You’ve gazed vacantly at art during the Works; endured the monotonous drone and punishing heat of the Indy; eaten cotton candy like tendon at the Ex; and shambled up and down the hill at Folk Fest. Now, Edmonton festival zombie, I give you the 28th annual Fringe Theatre Festival.
Or a guide to it, anyway. Knowing your distaste for “live” theatre, I’ve compiled a brief list of plays that should appeal to your “undead sensibilities” — oh, the irony.
First up is a new work to the Fringe, courtesy of Accidental Theatre Co. For the Love of a Zombie is described as a “comedy-horror about love, death and the abuse of farm implements.” The trailer on the play’s Facebook group has a Trailer Park Boys vibe and director Brent Falzien has a multimedia component integrated into the proceedings, which sounds technologically counterintuitive for a play about mindless flesh eaters but interesting all the same (Stage 1).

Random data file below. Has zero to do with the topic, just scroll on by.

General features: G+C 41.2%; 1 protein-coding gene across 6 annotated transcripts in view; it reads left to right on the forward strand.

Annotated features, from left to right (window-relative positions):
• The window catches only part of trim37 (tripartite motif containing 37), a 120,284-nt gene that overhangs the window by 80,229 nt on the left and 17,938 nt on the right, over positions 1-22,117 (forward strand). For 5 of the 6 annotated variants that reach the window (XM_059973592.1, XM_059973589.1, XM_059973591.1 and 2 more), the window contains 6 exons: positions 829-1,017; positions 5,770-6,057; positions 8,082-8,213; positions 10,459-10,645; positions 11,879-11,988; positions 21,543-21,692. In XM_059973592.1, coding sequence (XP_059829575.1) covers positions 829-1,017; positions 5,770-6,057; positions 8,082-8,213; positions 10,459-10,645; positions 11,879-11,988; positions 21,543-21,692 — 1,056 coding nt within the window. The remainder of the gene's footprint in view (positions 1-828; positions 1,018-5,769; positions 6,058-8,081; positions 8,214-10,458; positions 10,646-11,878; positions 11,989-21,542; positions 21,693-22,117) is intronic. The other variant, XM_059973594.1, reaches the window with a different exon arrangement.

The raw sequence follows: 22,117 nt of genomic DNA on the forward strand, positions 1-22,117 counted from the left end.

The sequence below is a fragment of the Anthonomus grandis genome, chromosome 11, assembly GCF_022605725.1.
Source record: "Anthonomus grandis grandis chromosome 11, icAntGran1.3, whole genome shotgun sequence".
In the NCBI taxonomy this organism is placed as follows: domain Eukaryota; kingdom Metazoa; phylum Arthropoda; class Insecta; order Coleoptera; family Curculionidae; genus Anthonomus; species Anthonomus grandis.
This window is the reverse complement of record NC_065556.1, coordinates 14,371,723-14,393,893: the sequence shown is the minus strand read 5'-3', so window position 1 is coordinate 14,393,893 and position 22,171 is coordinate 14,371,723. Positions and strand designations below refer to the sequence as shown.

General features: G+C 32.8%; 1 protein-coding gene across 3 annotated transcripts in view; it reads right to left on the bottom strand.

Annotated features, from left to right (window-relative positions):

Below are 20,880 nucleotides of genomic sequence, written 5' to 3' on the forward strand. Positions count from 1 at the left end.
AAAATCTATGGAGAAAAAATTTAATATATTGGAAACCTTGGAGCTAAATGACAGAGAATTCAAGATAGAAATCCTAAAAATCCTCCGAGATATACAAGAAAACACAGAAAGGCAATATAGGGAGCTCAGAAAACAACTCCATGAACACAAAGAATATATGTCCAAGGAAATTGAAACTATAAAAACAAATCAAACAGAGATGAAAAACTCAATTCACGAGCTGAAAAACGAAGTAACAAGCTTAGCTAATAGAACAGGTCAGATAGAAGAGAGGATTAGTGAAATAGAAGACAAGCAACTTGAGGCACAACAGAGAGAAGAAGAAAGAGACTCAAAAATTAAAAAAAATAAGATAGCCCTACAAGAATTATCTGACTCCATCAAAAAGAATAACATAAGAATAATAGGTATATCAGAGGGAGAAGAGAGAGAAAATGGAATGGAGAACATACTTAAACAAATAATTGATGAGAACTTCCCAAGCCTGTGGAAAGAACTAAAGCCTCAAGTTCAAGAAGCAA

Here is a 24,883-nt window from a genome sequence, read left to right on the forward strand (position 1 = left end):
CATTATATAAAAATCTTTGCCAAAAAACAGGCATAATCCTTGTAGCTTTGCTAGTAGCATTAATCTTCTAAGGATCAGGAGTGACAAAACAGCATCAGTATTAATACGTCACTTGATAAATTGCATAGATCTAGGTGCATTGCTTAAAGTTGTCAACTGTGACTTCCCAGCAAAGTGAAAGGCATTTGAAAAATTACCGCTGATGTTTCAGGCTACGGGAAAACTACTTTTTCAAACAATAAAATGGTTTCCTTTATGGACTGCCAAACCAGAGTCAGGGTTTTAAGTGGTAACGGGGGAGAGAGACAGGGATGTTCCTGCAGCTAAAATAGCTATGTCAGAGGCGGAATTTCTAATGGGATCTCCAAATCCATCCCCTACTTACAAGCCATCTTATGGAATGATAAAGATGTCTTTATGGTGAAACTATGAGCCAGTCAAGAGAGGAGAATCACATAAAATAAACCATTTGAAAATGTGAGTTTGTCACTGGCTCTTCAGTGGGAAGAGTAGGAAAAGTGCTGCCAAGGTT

For a strange twist on a classic tale, Infamous Arts’ Captain Hook vs. the Zombies could be worth a look. Maybe that self-righteous little upstart Peter Pan will finally get what’s coming to him: A chomp on the neck (Stage 8).
If you’re wondering why entertainment sensations like zombies and musicals haven’t come together harmoniously like a Reese’s Peanut Butter Cup before, look no further than Cadaver (Stage 10).
If you can’t wait for details about your own untimely end, which will occur on Dec. 21, 2012, according to the ancient Mayans and crazies on the Interweb, you could check out Doom 2012: When Will You Flee? The trailer on the play’s website, doom2012.ca, evokes a ’50s-style PSA that covers the variety of ways man might meet his maker — a veritable encyclopedia apocolyptica. It all sounds quite horrific, and funny (Stage 5).
Finally, it would probably be a good idea to check out The Art of Being a Bastard (Stage 2). Best toughen up now. When the Apocalypse does hit, despite what you may have heard or read, nice guys are bound to finish last.